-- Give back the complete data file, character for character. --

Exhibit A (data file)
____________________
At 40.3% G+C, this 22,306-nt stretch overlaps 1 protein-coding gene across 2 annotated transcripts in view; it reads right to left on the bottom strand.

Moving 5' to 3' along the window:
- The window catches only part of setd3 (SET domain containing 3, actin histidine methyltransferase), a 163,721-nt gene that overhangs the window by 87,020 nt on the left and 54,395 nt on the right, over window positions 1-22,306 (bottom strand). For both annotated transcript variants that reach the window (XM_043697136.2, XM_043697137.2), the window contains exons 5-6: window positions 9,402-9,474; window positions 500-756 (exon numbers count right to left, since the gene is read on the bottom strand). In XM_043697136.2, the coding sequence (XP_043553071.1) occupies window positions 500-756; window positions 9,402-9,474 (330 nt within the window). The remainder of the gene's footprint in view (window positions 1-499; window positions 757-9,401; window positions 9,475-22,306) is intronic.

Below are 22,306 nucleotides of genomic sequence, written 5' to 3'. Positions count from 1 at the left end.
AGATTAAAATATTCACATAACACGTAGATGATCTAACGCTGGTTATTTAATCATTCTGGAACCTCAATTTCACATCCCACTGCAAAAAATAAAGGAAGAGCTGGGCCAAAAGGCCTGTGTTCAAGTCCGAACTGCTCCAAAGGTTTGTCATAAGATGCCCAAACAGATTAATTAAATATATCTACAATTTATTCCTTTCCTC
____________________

At 40.3% G+C, this 22,306-nt stretch overlaps 1 protein-coding gene across 2 annotated transcripts in view; it reads right to left on the bottom strand.

Moving 5' to 3' along the window:
- The window catches only part of setd3 (SET domain containing 3, actin histidine methyltransferase), a 163,721-nt gene that overhangs the window by 87,020 nt on the left and 54,395 nt on the right, over window positions 1-22,306 (bottom strand). For both annotated transcript variants that reach the window (XM_043697136.2, XM_043697137.2), the window contains exons 5-6: window positions 9,402-9,474; window positions 500-756 (exon numbers count right to left, since the gene is read on the bottom strand). In XM_043697136.2, the coding sequence (XP_043553071.1) occupies window positions 500-756; window positions 9,402-9,474 (330 nt within the window). The remainder of the gene's footprint in view (window positions 1-499; window positions 757-9,401; window positions 9,475-22,306) is intronic.

Below are 22,306 nucleotides of genomic sequence, written 5' to 3'. Positions count from 1 at the left end.
AGATTAAAATATTCACATAACACGTAGATGATCTAACGCTGGTTATTTAATCATTCTGGAACCTCAATTTCACATCCCACTGCAAAAAATAAAGGAAGAGCTGGGCCAAAAGGCCTGTGTTCAAGTCCGAACTGCTCCAAAGGTTTGTCATAAGATGCCCAAACAGATTAATTAAATATATCTACAATTTATTCCTTTCCTC